Field Hearing: ObamaCare Implementation: Who are the Navigators?

Witness and Testimony Documents
Deputy Chief of Staff
Texas Department of Insurance
Regional Administrator
Centers for Medicare and Medicaid Services
Texas Association of Health Underwriters
December 16, 2013, 1:30 p.m. CST at Eisemann Center, Richardson, TX
Chairmans Hearing Statement:

Over the past several months, the President's health care law has faced one problem after another. Despite spending over $600 million, the Administration could not build a working website.

We know that the Administration released that website despite significant problems with the security testing, including the fact that the system wasn't subject to a complete security test prior to launch. Millions more people have lost their health insurance to date than have signed up for coverage through an ObamaCare exchange.

We know that because of ObamaCare's costly mandates, premiums have soared, particularly for young individuals and families. Many plans on the Exchange offer extremely narrow networks that exclude the nation's top hospitals. The President sold the health care law on false promises since millions of Americans have lost coverage and doctors that they've liked.

Today's hearing focuses on the Administration's Navigator program. The purpose of Navigators was to explain ObamaCare to people and facilitate enrollment into coverage. The Committee on Oversight and Government Reform has conducted substantial oversight on the Navigators and Assister outreach program for most of this year.

In Mid-September the Committee released our initial findings in a 30-page staff report. The staff report was largely based on testimony of the senior government employees overseeing the Navigator program as well as documents obtained by the Committee.

Among the key findings in the report:

The Administration failed to conduct any analysis about whether it should require individuals hired by Navigator and Assister organizations to pass a background check and be fingerprinted.
The HHS training program for Navigators will only provide “approximately five to 20 hours of training,” down considerably from HHS’s previous estimate that it would take 20 to 30 hours to complete the online training.
The Navigator exams are conducted online and individuals may attempt the exams an unlimited number of times.
The Administration expects that individuals applying to be Navigators and Assisters will lack any experience related to health insurance and ObamaCare. Despite this expected lack of experience, an HHS official testified that it would be “logical” for Navigators and Assisters to conduct outreach activities prior to completing the training. One CMS whistleblower warned that because it may not be possible to track every computer and hard drive used by Navigators to gather applicants’ personally identifiable information (PII), the sensitive information is vulnerable.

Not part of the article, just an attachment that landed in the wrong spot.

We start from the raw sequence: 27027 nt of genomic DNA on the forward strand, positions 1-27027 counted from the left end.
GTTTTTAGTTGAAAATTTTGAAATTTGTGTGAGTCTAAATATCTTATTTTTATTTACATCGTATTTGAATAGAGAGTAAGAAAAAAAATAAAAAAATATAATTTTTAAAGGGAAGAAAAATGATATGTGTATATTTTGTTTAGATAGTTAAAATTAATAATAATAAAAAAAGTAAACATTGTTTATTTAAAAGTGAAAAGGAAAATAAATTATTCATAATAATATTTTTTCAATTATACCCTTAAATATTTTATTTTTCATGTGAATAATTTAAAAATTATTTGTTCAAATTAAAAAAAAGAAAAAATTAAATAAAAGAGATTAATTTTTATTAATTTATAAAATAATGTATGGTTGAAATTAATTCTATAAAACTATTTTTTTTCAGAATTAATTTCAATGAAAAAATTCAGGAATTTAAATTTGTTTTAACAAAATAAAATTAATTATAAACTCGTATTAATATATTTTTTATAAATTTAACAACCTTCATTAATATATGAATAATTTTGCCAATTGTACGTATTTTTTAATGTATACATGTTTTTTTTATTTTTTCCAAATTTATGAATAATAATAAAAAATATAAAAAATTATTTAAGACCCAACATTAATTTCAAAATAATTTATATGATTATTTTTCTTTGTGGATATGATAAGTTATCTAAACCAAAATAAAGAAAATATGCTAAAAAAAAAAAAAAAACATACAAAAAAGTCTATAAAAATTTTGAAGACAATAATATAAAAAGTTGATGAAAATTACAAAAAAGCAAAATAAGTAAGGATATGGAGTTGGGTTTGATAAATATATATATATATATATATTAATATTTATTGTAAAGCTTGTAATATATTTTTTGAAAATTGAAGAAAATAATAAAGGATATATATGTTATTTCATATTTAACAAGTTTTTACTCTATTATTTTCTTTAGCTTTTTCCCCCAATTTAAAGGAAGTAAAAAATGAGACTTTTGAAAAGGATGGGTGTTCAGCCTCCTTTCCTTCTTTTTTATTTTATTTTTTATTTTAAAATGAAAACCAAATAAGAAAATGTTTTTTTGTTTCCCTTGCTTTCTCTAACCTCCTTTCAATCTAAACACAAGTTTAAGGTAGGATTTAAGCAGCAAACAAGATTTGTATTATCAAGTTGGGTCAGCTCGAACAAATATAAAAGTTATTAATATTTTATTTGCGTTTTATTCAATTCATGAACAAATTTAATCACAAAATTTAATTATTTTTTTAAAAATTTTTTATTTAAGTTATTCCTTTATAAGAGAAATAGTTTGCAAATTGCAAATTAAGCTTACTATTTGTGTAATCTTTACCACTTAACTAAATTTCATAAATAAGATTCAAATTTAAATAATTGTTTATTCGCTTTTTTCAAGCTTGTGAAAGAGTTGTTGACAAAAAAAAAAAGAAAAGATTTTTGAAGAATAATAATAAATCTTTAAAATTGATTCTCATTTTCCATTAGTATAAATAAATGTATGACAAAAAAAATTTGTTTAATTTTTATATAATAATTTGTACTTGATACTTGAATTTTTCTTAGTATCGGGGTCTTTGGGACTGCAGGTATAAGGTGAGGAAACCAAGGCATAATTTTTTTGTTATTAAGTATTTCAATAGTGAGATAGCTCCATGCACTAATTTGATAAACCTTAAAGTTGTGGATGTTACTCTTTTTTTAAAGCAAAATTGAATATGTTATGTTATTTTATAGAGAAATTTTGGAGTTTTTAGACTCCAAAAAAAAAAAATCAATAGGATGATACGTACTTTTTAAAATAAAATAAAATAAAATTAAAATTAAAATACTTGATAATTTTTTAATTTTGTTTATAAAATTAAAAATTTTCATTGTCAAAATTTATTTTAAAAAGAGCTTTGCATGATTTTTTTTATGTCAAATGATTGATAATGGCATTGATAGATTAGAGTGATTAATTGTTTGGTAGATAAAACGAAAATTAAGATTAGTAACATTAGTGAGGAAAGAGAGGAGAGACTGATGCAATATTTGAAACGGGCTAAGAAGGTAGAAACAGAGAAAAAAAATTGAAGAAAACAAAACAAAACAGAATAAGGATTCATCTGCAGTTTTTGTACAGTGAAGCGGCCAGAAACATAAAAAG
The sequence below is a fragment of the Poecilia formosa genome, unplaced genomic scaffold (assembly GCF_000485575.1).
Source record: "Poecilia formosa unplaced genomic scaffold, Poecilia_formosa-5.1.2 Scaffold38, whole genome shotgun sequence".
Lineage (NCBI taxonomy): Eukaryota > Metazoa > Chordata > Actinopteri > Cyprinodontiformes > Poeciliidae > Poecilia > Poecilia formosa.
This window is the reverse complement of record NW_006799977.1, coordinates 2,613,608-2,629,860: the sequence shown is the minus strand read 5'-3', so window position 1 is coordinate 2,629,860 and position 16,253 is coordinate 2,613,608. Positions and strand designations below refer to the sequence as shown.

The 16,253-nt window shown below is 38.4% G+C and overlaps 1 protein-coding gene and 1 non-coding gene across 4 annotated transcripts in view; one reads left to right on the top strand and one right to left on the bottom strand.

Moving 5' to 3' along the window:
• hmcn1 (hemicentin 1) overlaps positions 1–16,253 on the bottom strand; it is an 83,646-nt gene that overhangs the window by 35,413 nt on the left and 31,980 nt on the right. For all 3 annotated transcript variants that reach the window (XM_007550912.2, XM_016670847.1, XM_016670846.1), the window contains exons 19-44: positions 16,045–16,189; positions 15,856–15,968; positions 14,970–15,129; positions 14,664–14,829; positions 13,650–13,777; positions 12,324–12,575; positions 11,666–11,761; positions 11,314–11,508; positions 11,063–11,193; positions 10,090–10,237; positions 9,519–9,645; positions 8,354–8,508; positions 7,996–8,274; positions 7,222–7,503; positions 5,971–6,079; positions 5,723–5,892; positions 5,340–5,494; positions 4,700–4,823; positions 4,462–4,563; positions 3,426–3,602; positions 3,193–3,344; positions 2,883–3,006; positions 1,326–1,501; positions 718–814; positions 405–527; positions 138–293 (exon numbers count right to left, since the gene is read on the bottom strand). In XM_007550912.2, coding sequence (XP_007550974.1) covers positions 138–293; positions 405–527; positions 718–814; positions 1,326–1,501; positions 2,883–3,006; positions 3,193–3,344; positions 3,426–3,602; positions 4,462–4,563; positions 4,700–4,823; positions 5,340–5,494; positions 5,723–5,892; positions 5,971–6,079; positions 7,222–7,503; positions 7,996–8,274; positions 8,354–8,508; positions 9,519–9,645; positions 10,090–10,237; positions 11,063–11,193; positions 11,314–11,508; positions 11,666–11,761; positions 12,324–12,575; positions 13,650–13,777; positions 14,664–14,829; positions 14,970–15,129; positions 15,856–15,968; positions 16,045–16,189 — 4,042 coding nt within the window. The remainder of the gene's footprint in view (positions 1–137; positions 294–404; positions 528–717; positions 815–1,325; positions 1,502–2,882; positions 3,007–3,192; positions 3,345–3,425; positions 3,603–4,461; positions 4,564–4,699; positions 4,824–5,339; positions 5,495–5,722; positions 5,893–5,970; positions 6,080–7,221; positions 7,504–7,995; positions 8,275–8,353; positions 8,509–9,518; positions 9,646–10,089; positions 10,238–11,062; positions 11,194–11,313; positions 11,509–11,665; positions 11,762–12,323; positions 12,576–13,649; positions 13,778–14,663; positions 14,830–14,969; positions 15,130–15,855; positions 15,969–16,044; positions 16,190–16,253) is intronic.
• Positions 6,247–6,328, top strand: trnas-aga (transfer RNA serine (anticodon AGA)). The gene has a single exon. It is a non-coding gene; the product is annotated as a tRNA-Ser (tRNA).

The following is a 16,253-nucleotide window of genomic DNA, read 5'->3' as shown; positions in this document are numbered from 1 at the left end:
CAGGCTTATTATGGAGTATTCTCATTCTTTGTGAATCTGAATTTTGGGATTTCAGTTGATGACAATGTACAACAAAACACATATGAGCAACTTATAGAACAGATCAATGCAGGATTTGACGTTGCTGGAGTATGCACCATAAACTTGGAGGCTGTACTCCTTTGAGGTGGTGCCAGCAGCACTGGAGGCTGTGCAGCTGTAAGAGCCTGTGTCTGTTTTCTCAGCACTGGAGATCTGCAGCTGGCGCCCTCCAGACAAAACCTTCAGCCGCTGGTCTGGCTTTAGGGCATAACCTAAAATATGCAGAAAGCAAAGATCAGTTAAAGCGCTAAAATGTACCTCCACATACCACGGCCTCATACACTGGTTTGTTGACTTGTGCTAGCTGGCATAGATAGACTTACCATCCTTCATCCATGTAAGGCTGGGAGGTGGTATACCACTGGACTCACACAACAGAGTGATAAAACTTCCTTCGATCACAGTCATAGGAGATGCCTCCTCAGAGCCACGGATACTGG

Top HHS officials acknowledged concerns that con artists and identity thieves will pose as Navigators, and testified that this problem will only increase as ObamaCare is fully implemented. They also admitted that HHS has not yet provided consumers with a reliable way to verify the identity or authenticity of certified Navigators or Assisters. Now, that we are 2-and-a-half months into the rollout of ObamaCare, we see how right we were to raise concerns.

In Dallas, Navigators have been caught on camera advising individuals to commit tax fraud by under reporting income in order to gain higher subsidies. In Florida, a Navigator impersonator gave a television interview in which she told viewers blatantly incorrect information: that applicants’ credit scores could impact their eligibility for certain plans. In North Carolina, a Navigator grantee organization in North Carolina, has been collecting and mailing paper applications on behalf of applicants, in violation of Navigator rules and procedures.

Today’s hearing will explore the wide variety of concerns about the federal Navigator program and how Texas is acting to protect its citizens from a campaign of misinformation and potentially bad actors.

Finally, the hearing is titled “Who are the Navigators?” We invited Dr. Beverly Mitchell-Brooks, the CEO of the Dallas Urban League to testify today. The Dallas Urban League received $376,800 federal taxpayer dollars to fund its Navigator program. Unfortunately, despite our repeated requests, Dr. Mitchell-Brooks would not make herself available to testify today. Her refusal to provide Congress with answers to our questions about the Navigator program only serves to increase our concerns.